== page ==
Project period means the period, as stated in the award document, during which Federal sponsorship begins and ends.
Secretary means the Secretary of Agriculture and any other officer or employee of the Department of Agriculture to whom the authority involved is delegated.
Third party in-kind contributions means non-cash contributions of property or services including real property, equipment, supplies and other expendable property, provided by non-Federal third parties and directly benefitting and specifically identifiable to the project.
Private, nonprofit entities meeting the following three requirements are eligible to receive a Community Food Project grant:
a. Have experience in the area of:
i. Community food work, particularly concerning small and medium-size farms, including the provision of food to people in low-income communities and the development of new markets in low-income communities for agricultural producers; or
ii. Job training and business development activities for food-related activities in low-income communities;
b. Demonstrate competency to implement a project, provide fiscal accountability, collect data, and prepare reports and other necessary documentation; and
c. Demonstrate a willingness to share information with researchers, practitioners, and other interested parties.
2. Partners and Collaborators
Applicants are encouraged to seek and create partnerships with public or private, nonprofit or for-profit entities, including links with academic and/or other appropriate professionals, community-based organizations, and local government entities. Only the applicant must meet the eligibility requirements. Project partners and collaborators need not meet the eligibility requirements.
E. Matching Requirements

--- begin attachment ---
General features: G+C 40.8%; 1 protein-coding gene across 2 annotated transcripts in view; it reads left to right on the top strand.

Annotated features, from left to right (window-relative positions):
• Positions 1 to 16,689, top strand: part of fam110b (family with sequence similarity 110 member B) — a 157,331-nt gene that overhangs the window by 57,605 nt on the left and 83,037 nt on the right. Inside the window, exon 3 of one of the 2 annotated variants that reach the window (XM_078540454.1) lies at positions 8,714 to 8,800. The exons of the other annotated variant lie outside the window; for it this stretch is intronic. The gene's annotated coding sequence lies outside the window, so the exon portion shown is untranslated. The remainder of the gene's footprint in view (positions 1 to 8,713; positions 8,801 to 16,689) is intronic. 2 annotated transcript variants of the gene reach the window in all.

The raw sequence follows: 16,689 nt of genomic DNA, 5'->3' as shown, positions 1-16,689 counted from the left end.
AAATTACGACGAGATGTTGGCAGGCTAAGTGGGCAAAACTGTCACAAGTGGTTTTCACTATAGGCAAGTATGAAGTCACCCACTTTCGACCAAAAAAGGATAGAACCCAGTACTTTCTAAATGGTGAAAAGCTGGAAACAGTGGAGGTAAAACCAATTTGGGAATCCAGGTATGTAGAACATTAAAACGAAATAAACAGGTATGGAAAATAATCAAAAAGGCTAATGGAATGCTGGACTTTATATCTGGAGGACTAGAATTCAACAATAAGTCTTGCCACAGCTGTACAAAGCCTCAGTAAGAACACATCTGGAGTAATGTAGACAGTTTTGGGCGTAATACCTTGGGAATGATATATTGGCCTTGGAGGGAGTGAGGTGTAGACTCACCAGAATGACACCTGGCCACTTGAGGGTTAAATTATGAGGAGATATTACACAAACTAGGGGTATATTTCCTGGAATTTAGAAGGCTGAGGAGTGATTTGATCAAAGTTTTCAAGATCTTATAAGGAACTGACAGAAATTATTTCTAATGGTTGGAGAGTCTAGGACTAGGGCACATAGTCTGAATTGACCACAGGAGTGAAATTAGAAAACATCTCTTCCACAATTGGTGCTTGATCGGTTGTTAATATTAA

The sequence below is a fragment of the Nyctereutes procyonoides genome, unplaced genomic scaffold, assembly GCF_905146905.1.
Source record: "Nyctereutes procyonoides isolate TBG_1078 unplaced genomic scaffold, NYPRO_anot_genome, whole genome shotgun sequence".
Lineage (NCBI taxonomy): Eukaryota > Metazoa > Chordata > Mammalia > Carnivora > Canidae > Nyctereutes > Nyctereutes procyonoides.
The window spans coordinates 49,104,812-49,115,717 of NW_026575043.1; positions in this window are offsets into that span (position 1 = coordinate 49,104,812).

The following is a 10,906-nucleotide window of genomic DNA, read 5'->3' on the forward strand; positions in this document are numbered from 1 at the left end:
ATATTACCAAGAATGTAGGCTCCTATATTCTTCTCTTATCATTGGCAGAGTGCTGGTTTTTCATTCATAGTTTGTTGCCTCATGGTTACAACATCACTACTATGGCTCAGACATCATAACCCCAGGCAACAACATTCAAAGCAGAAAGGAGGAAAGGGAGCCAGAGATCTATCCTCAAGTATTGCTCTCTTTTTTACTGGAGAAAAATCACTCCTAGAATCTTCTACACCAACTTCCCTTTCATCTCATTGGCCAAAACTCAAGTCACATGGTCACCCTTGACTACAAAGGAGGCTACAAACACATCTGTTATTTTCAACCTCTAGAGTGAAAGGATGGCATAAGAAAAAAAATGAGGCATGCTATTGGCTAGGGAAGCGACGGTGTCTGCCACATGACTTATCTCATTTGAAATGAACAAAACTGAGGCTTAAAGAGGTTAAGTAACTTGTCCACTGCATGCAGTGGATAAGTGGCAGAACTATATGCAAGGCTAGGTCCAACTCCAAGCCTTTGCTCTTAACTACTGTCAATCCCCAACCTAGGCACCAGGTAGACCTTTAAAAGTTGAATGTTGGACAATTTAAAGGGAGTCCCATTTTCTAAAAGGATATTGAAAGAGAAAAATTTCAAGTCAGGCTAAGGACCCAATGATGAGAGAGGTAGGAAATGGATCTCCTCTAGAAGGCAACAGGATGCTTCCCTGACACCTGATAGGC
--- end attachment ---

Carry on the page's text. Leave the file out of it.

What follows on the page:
Successful Community Food Project applicants must provide matching funds amounting to at least 50 percent of the total cost of the project during the term of the grant award. The Federal share of Community Food Project costs can be no more than 50 percent of the total.
Community Food Project grantees may provide matching funds through cash and/or in-kind contributions, including third-party in-kind contributions, fairly evaluated, including facilities. The non-Federal share of the funding may come from State government, local government, other non-profit entities, or private sources. Examples of qualifying matching contributions may include direct costs such as: rent for office space used exclusively for the funded project; duplication or postage costs; and staff time from an entity other than the applicant for job training or nutrition education.
Part II—Preparation of a Proposal
A. Program Application Materials
Program application materials are available at the CFPCGP website (http://www.reeusda.gov/crgam/cfp/community.htm). Program application materials also are available from the Proposal Services Unit, Office of Extramural Programs, USDA/CSREES at (202) 401-5048. These materials may also be requested via Internet by sending a message with your name, mailing address (not e-mail) and phone number to firstname.lastname@example.org. If calling or sending e-mail, please indicate that you want a copy of the application materials for the Fiscal Year 2001 Community Food Projects Competitive Grants Program.
B. Content of Proposals
The proposal should follow these guidelines, enabling reviewers to more easily evaluate the merits of each proposal in a systematic, consistent fashion:
(a) The proposal should be prepared on only one side of the page using standard size (81/2″ x 11″) white paper, one inch margins, typed or word processed using no type smaller than 12 point font, and single or double spaced. Use an easily readable font face (e.g., Geneva, Helvetica, Times Roman).
(b) Each page of the proposal, beginning after the Project Summary, and including the budget pages, required forms, and any appendices, should be numbered sequentially in the top right hand corner.
(c) The proposal should be stapled in the upper left-hand corner. Do not bind. An original and 8 copies (9 total) must be submitted in one package. Start Printed Page 14051